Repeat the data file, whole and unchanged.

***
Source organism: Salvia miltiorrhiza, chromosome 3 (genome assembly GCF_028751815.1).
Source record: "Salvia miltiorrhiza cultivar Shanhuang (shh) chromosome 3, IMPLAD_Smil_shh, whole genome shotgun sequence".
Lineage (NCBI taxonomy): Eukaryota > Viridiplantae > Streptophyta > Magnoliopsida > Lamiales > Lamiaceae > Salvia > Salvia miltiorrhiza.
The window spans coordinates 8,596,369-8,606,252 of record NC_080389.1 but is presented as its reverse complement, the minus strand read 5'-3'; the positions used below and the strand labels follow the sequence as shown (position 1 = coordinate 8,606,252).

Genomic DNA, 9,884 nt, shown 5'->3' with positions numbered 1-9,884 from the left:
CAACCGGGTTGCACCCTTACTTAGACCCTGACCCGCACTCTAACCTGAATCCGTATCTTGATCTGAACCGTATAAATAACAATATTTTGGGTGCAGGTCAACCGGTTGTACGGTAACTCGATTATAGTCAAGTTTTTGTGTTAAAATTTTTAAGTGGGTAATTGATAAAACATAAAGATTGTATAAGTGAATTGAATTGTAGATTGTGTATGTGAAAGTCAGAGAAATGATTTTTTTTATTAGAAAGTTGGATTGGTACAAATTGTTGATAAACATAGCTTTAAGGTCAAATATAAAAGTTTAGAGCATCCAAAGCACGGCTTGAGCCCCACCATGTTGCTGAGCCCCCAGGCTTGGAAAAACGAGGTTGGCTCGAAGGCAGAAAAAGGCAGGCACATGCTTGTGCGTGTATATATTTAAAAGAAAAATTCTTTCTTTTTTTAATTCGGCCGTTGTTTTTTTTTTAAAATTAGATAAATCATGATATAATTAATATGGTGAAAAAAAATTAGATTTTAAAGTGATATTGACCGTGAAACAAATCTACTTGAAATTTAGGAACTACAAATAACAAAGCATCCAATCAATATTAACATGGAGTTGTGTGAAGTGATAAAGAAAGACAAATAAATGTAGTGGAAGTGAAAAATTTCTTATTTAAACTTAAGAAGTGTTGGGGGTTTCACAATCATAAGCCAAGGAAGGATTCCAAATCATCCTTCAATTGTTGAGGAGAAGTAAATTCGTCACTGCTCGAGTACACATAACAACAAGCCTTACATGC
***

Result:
Source organism: Salvia miltiorrhiza, chromosome 3 (genome assembly GCF_028751815.1).
Source record: "Salvia miltiorrhiza cultivar Shanhuang (shh) chromosome 3, IMPLAD_Smil_shh, whole genome shotgun sequence".
Lineage (NCBI taxonomy): Eukaryota > Viridiplantae > Streptophyta > Magnoliopsida > Lamiales > Lamiaceae > Salvia > Salvia miltiorrhiza.
The window spans coordinates 8,596,369-8,606,252 of record NC_080389.1 but is presented as its reverse complement, the minus strand read 5'-3'; the positions used below and the strand labels follow the sequence as shown (position 1 = coordinate 8,606,252).

Genomic DNA, 9,884 nt, shown 5'->3' with positions numbered 1-9,884 from the left:
CAACCGGGTTGCACCCTTACTTAGACCCTGACCCGCACTCTAACCTGAATCCGTATCTTGATCTGAACCGTATAAATAACAATATTTTGGGTGCAGGTCAACCGGTTGTACGGTAACTCGATTATAGTCAAGTTTTTGTGTTAAAATTTTTAAGTGGGTAATTGATAAAACATAAAGATTGTATAAGTGAATTGAATTGTAGATTGTGTATGTGAAAGTCAGAGAAATGATTTTTTTTATTAGAAAGTTGGATTGGTACAAATTGTTGATAAACATAGCTTTAAGGTCAAATATAAAAGTTTAGAGCATCCAAAGCACGGCTTGAGCCCCACCATGTTGCTGAGCCCCCAGGCTTGGAAAAACGAGGTTGGCTCGAAGGCAGAAAAAGGCAGGCACATGCTTGTGCGTGTATATATTTAAAAGAAAAATTCTTTCTTTTTTTAATTCGGCCGTTGTTTTTTTTTTAAAATTAGATAAATCATGATATAATTAATATGGTGAAAAAAAATTAGATTTTAAAGTGATATTGACCGTGAAACAAATCTACTTGAAATTTAGGAACTACAAATAACAAAGCATCCAATCAATATTAACATGGAGTTGTGTGAAGTGATAAAGAAAGACAAATAAATGTAGTGGAAGTGAAAAATTTCTTATTTAAACTTAAGAAGTGTTGGGGGTTTCACAATCATAAGCCAAGGAAGGATTCCAAATCATCCTTCAATTGTTGAGGAGAAGTAAATTCGTCACTGCTCGAGTACACATAACAACAAGCCTTACATGC